Drooping and Nodding Trillium!
These next two trilliums are somewhat alike, yet easily identified if you look for the right marks.
The first is the Drooping Trillium, Trillium flexipes. It also has the common name of Bent Trillium. It is mostly found in the southern part of our State, where it shares range with our second trillium, the Nodding Trillium. Identifying marks of the Drooping Trillium are that the pedicel (the stem above the leaves) is angled or carried horizontally, but rarely strongly curved. The filaments are much shorter than the anthers, and the ovary is pinkish to white. I chose the photo here to show you some of those marks. Photo from Eaton County. Flowers early May favoring rich wooded slopes on limestone soils, and along stream valleys.
The second photo is of the Nodding Trillium Trillium cernuum. This trillium can be found statewide, but is often overlooked because the flower is hidden beneath its large leaves. On this trillium the filaments and anthers are about the same length and the ovary is white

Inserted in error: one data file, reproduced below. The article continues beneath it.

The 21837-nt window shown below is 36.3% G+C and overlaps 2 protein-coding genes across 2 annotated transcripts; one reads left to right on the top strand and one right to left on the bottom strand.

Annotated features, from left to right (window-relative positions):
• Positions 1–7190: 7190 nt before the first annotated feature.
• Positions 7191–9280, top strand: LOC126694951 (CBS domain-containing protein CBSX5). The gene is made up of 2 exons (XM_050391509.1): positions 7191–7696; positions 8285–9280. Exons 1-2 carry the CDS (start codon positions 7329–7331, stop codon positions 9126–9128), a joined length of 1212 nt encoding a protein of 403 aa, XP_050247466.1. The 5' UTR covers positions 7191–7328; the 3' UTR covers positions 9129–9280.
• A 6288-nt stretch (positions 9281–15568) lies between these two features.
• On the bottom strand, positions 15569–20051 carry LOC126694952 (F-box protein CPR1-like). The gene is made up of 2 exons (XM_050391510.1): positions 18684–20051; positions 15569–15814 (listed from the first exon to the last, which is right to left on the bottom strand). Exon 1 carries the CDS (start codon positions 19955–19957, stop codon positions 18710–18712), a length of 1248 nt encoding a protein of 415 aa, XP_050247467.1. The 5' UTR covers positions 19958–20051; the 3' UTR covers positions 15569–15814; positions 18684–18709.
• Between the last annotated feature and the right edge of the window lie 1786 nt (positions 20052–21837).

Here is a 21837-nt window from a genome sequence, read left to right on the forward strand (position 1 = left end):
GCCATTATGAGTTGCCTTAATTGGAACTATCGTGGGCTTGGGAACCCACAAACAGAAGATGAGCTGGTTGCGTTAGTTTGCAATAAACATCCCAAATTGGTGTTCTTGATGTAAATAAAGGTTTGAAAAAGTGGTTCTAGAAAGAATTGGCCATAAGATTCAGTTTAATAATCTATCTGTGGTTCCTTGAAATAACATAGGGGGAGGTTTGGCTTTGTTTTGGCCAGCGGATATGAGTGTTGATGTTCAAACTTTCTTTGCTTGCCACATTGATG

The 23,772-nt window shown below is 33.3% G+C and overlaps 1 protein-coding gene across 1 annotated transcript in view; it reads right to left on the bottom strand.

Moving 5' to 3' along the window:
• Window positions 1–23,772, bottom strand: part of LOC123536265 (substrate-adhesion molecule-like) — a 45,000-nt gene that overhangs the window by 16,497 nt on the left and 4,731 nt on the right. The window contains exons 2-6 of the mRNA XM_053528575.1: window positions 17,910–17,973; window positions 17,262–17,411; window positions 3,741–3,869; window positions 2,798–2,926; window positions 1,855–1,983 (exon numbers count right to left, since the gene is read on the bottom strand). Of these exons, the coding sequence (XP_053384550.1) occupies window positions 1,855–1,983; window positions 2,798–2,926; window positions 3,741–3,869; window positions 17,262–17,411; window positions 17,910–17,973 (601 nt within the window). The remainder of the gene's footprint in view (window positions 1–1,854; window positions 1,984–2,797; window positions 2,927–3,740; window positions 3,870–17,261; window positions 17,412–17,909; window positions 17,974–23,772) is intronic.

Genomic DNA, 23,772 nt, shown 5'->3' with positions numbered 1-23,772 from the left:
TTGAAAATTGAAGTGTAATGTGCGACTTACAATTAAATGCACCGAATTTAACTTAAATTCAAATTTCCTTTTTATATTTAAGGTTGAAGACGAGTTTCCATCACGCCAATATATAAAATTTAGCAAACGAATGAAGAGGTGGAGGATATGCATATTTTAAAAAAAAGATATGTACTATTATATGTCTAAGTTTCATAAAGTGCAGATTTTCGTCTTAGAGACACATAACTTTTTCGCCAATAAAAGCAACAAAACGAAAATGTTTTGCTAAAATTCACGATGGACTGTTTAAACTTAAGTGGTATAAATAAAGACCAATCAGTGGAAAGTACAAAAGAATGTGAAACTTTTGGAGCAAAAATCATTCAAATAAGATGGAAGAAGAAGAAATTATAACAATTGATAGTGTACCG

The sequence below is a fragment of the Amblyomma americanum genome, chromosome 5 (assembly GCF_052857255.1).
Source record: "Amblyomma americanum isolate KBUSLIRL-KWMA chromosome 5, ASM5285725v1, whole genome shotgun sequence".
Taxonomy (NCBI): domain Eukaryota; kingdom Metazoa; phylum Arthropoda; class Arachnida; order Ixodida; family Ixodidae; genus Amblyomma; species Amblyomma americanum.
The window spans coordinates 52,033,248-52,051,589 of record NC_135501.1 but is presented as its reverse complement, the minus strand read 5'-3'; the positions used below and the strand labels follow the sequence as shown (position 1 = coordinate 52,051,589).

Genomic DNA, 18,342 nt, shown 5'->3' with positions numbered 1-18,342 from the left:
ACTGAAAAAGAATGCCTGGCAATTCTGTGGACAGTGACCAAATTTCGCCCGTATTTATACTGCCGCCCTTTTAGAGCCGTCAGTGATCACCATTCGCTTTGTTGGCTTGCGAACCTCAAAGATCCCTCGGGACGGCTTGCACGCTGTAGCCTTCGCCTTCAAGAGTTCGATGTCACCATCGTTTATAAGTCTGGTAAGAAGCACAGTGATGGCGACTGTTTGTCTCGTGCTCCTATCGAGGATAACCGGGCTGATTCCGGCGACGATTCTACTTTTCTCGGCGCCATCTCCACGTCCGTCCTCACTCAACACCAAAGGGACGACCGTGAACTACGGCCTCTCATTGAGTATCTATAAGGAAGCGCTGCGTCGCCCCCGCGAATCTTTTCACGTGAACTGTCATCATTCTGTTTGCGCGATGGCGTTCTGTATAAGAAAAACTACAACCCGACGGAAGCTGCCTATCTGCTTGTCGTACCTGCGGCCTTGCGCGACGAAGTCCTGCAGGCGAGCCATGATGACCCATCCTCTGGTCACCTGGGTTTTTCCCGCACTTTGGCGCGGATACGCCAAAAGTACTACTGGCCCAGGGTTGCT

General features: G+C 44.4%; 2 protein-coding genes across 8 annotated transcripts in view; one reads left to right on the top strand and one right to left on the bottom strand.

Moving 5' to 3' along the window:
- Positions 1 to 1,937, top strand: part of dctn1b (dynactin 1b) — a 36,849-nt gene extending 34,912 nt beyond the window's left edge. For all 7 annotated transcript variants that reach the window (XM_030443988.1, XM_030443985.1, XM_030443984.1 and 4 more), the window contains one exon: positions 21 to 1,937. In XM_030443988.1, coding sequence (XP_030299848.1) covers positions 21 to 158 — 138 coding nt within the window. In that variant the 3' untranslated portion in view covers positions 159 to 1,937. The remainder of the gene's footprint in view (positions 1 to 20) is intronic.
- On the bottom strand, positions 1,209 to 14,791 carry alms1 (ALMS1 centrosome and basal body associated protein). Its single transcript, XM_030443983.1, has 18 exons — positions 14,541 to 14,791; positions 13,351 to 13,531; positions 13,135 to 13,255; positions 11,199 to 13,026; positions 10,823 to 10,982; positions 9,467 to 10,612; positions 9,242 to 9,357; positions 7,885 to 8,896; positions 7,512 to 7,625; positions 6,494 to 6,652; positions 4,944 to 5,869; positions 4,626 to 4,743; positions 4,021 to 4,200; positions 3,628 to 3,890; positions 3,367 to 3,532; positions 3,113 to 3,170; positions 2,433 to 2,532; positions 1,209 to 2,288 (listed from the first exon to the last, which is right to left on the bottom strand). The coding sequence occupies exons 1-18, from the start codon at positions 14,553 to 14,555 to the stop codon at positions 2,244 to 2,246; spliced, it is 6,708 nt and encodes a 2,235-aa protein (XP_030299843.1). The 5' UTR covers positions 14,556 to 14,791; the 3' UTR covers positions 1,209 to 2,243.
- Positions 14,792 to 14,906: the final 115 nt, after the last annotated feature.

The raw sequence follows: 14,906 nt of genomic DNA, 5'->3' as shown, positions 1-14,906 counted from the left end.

to light purple. The anthers are usually a lavendar/gray color. The
pedicel is also strongly recurved or declined with the flowers beneath the leaves. Flowers in May and June, favoring areas along streams and conifer-hardwood swamps.
Photo from Alger County.
Flowers of both of these species can be found in pink and red as trilliums hybridize and can be quite confusing to identify in the field. Yet these early spring flowers brighten the woods and herald warmer weather. Something we are all looking for this year !
Dale and Ruth